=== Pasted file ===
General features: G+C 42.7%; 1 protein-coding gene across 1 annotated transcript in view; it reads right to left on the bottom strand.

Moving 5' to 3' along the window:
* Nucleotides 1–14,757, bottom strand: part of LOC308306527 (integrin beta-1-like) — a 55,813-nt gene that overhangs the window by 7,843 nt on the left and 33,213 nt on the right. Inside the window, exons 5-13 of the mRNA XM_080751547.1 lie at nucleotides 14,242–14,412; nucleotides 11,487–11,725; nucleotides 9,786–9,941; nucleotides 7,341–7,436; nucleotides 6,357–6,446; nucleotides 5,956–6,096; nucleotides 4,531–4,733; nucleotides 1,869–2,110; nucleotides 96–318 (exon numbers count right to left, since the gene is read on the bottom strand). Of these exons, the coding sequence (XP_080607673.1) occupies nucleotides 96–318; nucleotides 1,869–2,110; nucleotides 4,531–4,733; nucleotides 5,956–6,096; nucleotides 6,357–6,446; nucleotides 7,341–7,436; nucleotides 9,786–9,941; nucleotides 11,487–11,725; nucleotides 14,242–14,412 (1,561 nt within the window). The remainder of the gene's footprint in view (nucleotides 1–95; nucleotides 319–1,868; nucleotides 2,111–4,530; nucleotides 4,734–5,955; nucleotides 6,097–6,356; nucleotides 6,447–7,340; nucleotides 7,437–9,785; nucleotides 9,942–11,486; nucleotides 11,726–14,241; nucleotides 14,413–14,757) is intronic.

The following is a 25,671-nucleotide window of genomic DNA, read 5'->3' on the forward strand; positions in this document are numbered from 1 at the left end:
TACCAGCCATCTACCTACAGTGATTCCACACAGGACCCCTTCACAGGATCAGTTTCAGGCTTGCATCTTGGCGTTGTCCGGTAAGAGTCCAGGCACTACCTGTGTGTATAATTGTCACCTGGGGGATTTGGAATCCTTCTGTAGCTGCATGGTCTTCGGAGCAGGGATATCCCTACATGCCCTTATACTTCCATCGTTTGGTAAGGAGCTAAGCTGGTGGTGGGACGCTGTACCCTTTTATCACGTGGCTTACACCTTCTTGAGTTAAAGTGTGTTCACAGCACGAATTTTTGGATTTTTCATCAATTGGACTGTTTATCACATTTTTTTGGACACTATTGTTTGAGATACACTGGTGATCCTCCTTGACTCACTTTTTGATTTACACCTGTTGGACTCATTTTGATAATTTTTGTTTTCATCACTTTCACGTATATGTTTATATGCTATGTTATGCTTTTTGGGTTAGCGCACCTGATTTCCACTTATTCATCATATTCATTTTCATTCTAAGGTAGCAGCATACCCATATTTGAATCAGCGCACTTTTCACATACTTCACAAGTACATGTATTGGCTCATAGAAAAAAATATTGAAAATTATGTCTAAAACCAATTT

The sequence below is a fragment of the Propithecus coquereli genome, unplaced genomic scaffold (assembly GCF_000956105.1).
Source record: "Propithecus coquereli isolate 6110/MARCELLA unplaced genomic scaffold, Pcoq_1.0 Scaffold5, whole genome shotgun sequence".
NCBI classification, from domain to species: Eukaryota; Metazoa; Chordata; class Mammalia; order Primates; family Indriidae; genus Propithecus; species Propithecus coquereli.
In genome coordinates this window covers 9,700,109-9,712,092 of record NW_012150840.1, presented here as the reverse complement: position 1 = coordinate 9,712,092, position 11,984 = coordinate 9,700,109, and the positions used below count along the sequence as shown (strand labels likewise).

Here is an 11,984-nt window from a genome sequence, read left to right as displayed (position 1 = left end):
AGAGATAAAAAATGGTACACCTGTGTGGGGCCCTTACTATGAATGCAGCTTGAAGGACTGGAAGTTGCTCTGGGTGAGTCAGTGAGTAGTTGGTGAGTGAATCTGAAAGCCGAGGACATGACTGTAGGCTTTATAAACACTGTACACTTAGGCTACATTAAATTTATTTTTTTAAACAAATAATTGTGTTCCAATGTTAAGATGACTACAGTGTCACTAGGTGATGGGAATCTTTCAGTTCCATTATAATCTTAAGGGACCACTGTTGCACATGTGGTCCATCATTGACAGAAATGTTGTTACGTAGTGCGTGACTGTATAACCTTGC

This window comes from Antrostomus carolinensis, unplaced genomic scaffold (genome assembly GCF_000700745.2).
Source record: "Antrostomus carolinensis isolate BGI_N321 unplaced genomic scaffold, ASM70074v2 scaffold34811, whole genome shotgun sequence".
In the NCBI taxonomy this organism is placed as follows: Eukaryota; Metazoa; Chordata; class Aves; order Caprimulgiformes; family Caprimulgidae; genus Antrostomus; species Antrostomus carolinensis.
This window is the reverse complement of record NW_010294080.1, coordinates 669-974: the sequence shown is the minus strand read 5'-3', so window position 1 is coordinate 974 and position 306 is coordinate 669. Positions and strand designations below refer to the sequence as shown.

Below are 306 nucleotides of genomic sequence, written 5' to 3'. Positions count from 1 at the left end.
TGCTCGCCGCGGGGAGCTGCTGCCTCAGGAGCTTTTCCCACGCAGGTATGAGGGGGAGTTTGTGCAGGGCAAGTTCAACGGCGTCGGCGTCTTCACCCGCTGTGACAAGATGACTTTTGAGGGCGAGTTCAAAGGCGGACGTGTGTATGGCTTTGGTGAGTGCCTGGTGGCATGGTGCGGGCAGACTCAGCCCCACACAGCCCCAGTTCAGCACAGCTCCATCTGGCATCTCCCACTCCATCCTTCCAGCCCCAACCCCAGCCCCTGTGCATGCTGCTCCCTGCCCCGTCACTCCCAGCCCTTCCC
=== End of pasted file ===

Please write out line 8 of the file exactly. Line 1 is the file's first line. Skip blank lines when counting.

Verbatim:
NCBI classification, from domain to species: Eukaryota; Metazoa; Chordata; class Mammalia; order Primates; family Indriidae; genus Propithecus; species Propithecus coquereli.